NYPD Agrees To New Rules Limiting Its Seizures of New Yorkers’ Property
For decades, the New York Police Department has subjected people it arrests to a labyrinthine and bureaucratic process for retrieving their seized property. Often, poor New Yorkers — many without the legal assistance needed to navigate this process — give up on their property instead of trying to get it back.
In a rare disclosure to the public, the NYPD reported over $6 million in revenue in 2013 from seized cash, civil forfeiture, and property sold at auction. These documents also showed that the NYPD had a balance of more than $68 million in seized currency in any given month in 2013, meaning that it had accumulated millions over an unspecified period of time before then.
After seizing money or property, the NYPD rarely files civil forfeiture claims against individuals, but rather just lets enough time pass — 270 days — before it is considered “unclaimed,” and eventually makes its way to the NYPD’s pension fund. Currently, the NYPD has no idea how much money it has taken from New Yorkers it has arrested.
On February 9, after years of litigation, the NYPD and the Bronx district attorney finally agreed to new rules for property seizure. The settlement stemmed from a January 2016 lawsuit filed by the Bronx Defenders against the police department and the city in the Southern District of New York over what it sees as persistent theft from the city’s low-income communities.
“The settlement has far-reaching reforms that will require the NYPD and the Bronx DA to make significant changes to the way they handle these processes,” said Niji Jain, an attorney from the Bronx Defenders’ Impact Litigation Practice. “When someone is arrested, they’re supposed to get a voucher indicating what property has been taken. That wasn’t happening on a regular basis, and now as part of this settlement, the NYPD has reaffirmed their obligation to give people these vouchers and hold trainings for their officers and audits to make sure that it’s going to happen.”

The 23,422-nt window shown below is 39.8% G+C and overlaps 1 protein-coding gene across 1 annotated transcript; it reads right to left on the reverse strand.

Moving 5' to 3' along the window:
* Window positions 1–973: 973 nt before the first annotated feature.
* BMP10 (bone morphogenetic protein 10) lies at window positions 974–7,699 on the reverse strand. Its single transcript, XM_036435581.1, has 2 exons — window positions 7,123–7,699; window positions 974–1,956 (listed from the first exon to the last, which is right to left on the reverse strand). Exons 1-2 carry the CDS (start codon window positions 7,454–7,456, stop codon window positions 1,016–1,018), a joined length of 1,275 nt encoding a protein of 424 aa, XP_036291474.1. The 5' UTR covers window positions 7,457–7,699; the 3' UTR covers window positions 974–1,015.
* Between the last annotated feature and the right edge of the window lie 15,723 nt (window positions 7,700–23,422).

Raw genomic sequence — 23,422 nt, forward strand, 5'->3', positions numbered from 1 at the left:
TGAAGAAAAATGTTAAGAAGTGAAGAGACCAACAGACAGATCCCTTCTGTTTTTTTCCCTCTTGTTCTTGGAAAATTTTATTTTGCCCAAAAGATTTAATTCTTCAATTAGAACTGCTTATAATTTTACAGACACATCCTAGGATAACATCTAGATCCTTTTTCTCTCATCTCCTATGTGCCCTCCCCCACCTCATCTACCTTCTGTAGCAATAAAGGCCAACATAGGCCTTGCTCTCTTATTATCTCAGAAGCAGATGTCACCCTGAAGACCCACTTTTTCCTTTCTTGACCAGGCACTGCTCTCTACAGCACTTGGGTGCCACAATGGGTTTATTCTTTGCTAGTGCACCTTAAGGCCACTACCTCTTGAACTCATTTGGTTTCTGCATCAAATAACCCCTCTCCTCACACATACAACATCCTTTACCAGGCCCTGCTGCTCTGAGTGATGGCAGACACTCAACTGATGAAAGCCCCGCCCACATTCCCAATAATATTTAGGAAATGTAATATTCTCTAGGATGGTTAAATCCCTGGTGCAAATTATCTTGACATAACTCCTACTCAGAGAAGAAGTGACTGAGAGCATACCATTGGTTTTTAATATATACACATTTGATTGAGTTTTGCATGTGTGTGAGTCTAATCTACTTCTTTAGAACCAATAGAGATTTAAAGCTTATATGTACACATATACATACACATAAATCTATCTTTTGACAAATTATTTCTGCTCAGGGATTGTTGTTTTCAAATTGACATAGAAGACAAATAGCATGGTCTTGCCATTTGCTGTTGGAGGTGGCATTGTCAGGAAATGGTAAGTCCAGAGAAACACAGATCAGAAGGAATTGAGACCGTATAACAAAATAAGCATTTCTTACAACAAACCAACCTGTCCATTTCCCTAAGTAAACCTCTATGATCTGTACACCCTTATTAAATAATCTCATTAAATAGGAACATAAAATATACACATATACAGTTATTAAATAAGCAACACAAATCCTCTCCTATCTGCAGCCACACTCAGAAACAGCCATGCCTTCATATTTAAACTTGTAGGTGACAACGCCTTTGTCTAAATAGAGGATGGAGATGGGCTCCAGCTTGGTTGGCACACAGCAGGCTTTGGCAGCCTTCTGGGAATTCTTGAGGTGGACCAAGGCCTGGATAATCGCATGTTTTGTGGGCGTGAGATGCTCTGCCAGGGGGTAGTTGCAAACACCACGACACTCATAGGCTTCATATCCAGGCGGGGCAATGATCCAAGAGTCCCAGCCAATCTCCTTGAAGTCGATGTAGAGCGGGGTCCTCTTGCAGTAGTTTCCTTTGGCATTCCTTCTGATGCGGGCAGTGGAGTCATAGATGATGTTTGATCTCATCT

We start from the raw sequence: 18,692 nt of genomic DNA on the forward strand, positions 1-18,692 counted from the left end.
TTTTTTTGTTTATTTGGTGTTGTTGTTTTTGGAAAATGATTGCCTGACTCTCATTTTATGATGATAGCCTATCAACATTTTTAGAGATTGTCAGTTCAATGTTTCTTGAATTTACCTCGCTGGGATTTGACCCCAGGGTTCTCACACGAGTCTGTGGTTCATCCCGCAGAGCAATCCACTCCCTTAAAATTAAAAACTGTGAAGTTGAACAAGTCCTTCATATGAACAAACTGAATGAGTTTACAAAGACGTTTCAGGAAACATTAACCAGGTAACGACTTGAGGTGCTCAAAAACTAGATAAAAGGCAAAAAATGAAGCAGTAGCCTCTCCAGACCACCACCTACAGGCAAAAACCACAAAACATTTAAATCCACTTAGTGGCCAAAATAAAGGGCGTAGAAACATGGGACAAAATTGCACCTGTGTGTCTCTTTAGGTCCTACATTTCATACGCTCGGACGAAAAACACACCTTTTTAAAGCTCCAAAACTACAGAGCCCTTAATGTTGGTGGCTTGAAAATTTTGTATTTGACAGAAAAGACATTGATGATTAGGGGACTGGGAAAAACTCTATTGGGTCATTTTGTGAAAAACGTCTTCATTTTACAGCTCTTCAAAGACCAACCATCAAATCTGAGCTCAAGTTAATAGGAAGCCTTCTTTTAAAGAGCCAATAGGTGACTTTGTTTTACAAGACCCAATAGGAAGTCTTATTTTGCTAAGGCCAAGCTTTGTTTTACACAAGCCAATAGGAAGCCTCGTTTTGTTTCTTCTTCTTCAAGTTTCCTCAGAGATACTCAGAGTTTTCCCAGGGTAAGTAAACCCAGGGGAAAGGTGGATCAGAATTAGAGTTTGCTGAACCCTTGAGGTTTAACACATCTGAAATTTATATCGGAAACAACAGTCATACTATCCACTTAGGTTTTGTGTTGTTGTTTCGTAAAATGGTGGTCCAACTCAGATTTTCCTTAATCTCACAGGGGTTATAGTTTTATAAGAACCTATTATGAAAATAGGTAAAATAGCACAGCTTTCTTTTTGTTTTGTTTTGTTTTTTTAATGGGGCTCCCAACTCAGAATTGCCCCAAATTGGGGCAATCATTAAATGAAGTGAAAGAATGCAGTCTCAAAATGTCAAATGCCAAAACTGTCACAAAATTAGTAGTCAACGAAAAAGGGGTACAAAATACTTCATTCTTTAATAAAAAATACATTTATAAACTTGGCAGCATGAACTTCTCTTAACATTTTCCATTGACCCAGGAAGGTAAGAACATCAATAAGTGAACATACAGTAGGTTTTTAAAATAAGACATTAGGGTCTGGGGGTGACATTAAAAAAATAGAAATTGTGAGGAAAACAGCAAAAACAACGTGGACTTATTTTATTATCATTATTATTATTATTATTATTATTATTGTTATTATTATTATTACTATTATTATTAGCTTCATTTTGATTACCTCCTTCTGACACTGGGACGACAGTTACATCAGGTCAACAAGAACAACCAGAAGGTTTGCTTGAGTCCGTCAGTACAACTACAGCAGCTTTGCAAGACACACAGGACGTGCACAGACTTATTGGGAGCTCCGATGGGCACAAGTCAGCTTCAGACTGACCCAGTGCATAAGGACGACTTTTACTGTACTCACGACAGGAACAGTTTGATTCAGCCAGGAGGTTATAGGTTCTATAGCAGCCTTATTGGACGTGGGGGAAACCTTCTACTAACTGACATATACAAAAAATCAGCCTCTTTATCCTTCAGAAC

The NYPD’s pattern of seizing “unclaimed” property is more common than civil forfeiture (which requires a court order) and places the onus of retrieval entirely on people who have been arrested, even if they’re never charged or convicted of a crime, by placing several bureaucratic roadblocks in their way.
“The government isn’t even affirmatively asserting a claim of civil forfeiture,” Jain said. “They’re just holding on to stuff and making it so difficult to get it back that people … give up and it gets retained permanently.”
Because of the settlement, in addition to now following through with pre-existing policies, the NYPD will make “common-sense” changes, like allowing people to use identification cards the department has seized during arrests to establish their identity as they try to retrieve their property (previously, if the NYPD had seized your wallet with your ID in it, you would have to track down a separate ID to establish your right to your own seized wallet).
One plaintiff in the lawsuit, Victor Encarnacion, was arrested in the Bronx in November 2014 (because charges against Encarnacion were dropped and the case was sealed, the Bronx Defenders, at the request of its client, would not reveal the nature of the charges). His iPhone taken by the NYPD and labeled as evidence. Six months later, after his case was dismissed by the Bronx district attorney, Encarnacion asked for his property back, but the NYPD property clerk told him he needed to get a release from the DA’s office, which repeatedly ignored his requests for one. Encarnacion only received the property release from the DA’s office after he filed the lawsuit against the NYPD, almost a year after his iPhone was first seized.
As part of the settlement, the Bronx DA has promised to release property immediately in cases that are dropped or resolved. New York City’s other district attorneys are not bound by the settlement, but the practice has been far more prevalent in the Bronx than in other boroughs.
Back in early 2014, in a series of articles for Gothamist, I first brought to light the NYPD’s arcane property retrieval system in the Bronx, reporting that was heavily referenced in an ongoing Freedom of Information lawsuit by the Bronx Defenders against the NYPD, seeking disclosure of just how much money and property the NYPD has seized during arrests.
Last fall, the New York City Council passed a law mandating that the NYPD provide annual reports on the amount of property it seizes each year. The first report is due in September 2018.